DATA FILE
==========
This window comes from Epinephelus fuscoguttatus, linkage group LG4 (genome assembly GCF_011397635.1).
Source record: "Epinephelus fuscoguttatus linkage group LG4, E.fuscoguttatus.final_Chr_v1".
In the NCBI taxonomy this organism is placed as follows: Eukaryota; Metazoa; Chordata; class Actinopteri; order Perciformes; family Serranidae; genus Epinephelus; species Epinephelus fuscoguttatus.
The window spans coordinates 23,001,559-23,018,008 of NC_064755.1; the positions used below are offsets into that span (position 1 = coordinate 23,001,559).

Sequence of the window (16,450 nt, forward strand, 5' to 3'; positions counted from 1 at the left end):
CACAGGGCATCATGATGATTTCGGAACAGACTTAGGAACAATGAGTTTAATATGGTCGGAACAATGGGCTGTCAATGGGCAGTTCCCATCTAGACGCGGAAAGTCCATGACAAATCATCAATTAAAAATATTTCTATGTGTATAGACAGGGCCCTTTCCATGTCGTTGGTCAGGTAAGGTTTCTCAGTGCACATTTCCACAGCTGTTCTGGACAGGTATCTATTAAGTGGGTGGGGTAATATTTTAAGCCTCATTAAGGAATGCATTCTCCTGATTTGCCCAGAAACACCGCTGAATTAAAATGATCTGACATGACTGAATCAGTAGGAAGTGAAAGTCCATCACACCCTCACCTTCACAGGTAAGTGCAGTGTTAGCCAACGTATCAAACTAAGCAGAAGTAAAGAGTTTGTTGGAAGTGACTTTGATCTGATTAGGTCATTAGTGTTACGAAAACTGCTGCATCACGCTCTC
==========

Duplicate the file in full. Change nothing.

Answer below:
This window comes from Epinephelus fuscoguttatus, linkage group LG4 (genome assembly GCF_011397635.1).
Source record: "Epinephelus fuscoguttatus linkage group LG4, E.fuscoguttatus.final_Chr_v1".
In the NCBI taxonomy this organism is placed as follows: Eukaryota; Metazoa; Chordata; class Actinopteri; order Perciformes; family Serranidae; genus Epinephelus; species Epinephelus fuscoguttatus.
The window spans coordinates 23,001,559-23,018,008 of NC_064755.1; the positions used below are offsets into that span (position 1 = coordinate 23,001,559).

Sequence of the window (16,450 nt, forward strand, 5' to 3'; positions counted from 1 at the left end):
CACAGGGCATCATGATGATTTCGGAACAGACTTAGGAACAATGAGTTTAATATGGTCGGAACAATGGGCTGTCAATGGGCAGTTCCCATCTAGACGCGGAAAGTCCATGACAAATCATCAATTAAAAATATTTCTATGTGTATAGACAGGGCCCTTTCCATGTCGTTGGTCAGGTAAGGTTTCTCAGTGCACATTTCCACAGCTGTTCTGGACAGGTATCTATTAAGTGGGTGGGGTAATATTTTAAGCCTCATTAAGGAATGCATTCTCCTGATTTGCCCAGAAACACCGCTGAATTAAAATGATCTGACATGACTGAATCAGTAGGAAGTGAAAGTCCATCACACCCTCACCTTCACAGGTAAGTGCAGTGTTAGCCAACGTATCAAACTAAGCAGAAGTAAAGAGTTTGTTGGAAGTGACTTTGATCTGATTAGGTCATTAGTGTTACGAAAACTGCTGCATCACGCTCTC